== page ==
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  • Radical Rituals at B ...
    This year I’m
    doing something
    different than my
    usual tradition of
    pithy punch list of
    lessons learned to
    wrap this series of
    entries up.
    I’m writing
    this last entry
    exactly two weeks
    after we got home
    from the burn, b ...
  • Radical Rituals at B ...
    Monday morning I
    woke up early and
    decided that I
    wanted to do one
    more personal ritual
    before we had to
    break down and pack
    up our yurt and load
    the truck and leave.
    So I took my handpan
    and one of our
    little chairs and
    walked ou ...
  • Radical Rituals at B ...
    Sunday is always a
    tough day at the
    burn because we have
    to strike
    tough physically of
    course but
    it’s also
    tough emotionally
    because it feels
    like the setting and
    the vibe we worked
    so hard to put toge ...
  • Radical Rituals at B ...
    Saturday was my only
    day with nothing
    pre-planned and
    nothing I had
    committed to do. The
    burn was almost over
    and I was starting
    to feel nibbles of
    FOMO (Fear Of
    Missing Out) so I
    was determined to go
    see some more art
    (especially ...
  • Radical Rituals at B ...
    Because I had
    actually gotten
    enough sleep, I woke
    up reasonably early
    on Friday morning.
    Josh was still
    asleep, but I wanted
    to take advantage of
    the relative
    coolness of the
    morning and go do
    something. So I
    decided to take my h ...


A blog in which Our Heroine records, reflects and wrestles with meaning. With lots of asides.
Tags >> death

Pink Heart at sunrise before strikeSunday is always a tough day at the burn because we have to strike camp—it’s tough physically of course but it’s also tough emotionally because it feels like the setting and the vibe we worked so hard to put together all year and so enjoyed all week comes apart so rapidly and irrevocably, and then is just gone, poof, like it was never there. (Yes, yes, we carry it in our hearts and in our memories, but at least for me, that dismantling always carries a shot of grief in it.)

So we woke up and put on our work clothes and reported for strike at 7am, and everyone started pulling things apart. I started by taking down the Gifting Wall and all the necklaces that had been left there with words of love. I distributed the ones that had been written on to as many Pinkies as I could find who didn’t get one yet, and then put the ones that were left with the blank ones that were left back on their sticks and in a box to give to Karpo (along with the sign explaining the ritual) to take with him to Youtopia (the San Diego regional that is happening in October), where they will hopefully be distributed. After that I helped with a wide variety of schlepping and disassembling and mooping, until it got to be the hottest part of the day and I had to rest for a bit. Some people were hardcore and kept working through the heat but if there’s one thing I think this burn was about it was self-care tests, so I decided this was not the time to be hardcore. Cookie was amazing and kept feeding us all, and that was a huge help. At one point we had to figure out what to do with the lost and found that had accumulated in frontage over the week, and there was the opportunity for a few playa scores (Kat was nice enough to cede a cool furry vest that we both wanted to me, which I’m pretty stoked about...and we didn’t even have to take it to the Thunderdome to resolve).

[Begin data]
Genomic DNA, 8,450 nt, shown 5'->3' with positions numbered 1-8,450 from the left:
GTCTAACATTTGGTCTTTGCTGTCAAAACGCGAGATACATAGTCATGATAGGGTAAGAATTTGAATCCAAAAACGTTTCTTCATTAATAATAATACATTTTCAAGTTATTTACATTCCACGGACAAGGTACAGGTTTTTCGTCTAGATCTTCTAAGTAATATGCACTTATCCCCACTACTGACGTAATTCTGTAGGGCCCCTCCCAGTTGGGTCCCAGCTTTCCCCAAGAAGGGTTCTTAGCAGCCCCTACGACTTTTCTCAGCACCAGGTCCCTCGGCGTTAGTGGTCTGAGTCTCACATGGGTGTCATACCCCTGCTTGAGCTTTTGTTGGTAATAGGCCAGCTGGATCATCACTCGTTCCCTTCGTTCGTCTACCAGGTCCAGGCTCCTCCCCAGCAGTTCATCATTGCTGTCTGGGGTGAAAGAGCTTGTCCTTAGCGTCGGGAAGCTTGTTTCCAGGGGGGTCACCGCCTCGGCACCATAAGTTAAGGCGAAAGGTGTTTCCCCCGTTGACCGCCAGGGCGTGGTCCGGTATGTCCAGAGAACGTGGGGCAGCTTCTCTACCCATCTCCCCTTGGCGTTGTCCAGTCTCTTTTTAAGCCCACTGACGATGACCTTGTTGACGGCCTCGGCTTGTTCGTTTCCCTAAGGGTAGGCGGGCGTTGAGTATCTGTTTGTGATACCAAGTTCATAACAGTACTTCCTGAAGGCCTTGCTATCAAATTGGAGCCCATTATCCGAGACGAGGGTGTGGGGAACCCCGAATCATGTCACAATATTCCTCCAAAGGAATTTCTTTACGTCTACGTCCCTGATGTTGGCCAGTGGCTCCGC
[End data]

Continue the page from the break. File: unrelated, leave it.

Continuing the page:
Pink Heart frontageI also remember at some point that day having a conversation with our campmate Lionessa and a few other Pinkies about the news we’d heard that someone had committed suicide the night before by jumping into the flames of the Man burn. Lionessa had been on the perimeter and close by. She watched the whole thing happen, including the heroic efforts of the firefighters who tried to get the guy out of the fire but were unable to save him, and she was pretty upset and traumatized. I don’t want to speculate on why someone would do such a thing or pass any sort of judgment except to say that his decision to do something so spectacularly and selfishly rash traumatized a whole lot of other people, and that is a bummer with a huge ripple effect which is still playing out in the burner community. (And once we got home, that tragic death was all anyone wanted to ask us about once they heard we’d been at Burning Man.)

Every year for the last 24 years I have used my birthday as an opportunity to reflect back on an experience that loomed large in my personal biography: my diagnosis with Hodgkin’s Lymphoma on the day of my 23rd birthday. (You can read past blog entries about it here, here, here and here.) It has been a good practice, a cyclically occurring opportunity to ever more deeply appreciate and commit to the hard-won lessons and transformations that that moment birthed for me, and to the person I’ve become. I’ve also used it as an opportunity to enthusiastically remind myself that I am still here, and that no matter how chaotic or tragic life sometimes feels, it beats the alternative. Life is complicated, yes (and it grows ever more so as I age); but it is good and I am glad to be still around to appreciate it.

Ah, but this year is a particularly complicated and emotionally-mixed birthday. I can’t celebrate my “still here, fuck you cancer!” anniversary with the complete, 100% positive feeling of victory that I used to...because here I am again, dealing with cancer (and not even close to done with this phase yet). And it’s a bigger threat this time: the treatments will not be so easy to get through, and the overall narrative feels like it has escalated closer to pessimism (because the second time you have cancer you are in a different story than “I had it once and I beat it”). There is a more urgent sense of existential angst and fear of the unknown that is back again now after having finally been beaten back by decades of watching the cancer experience slowly recede in the rearview mirror. It’s scarier than I remember. In fact I think this is the most consistently anxious and scared I’ve ever been. I'm trying to stay emotionally open and "keep it 100", but it's both difficult and humbling.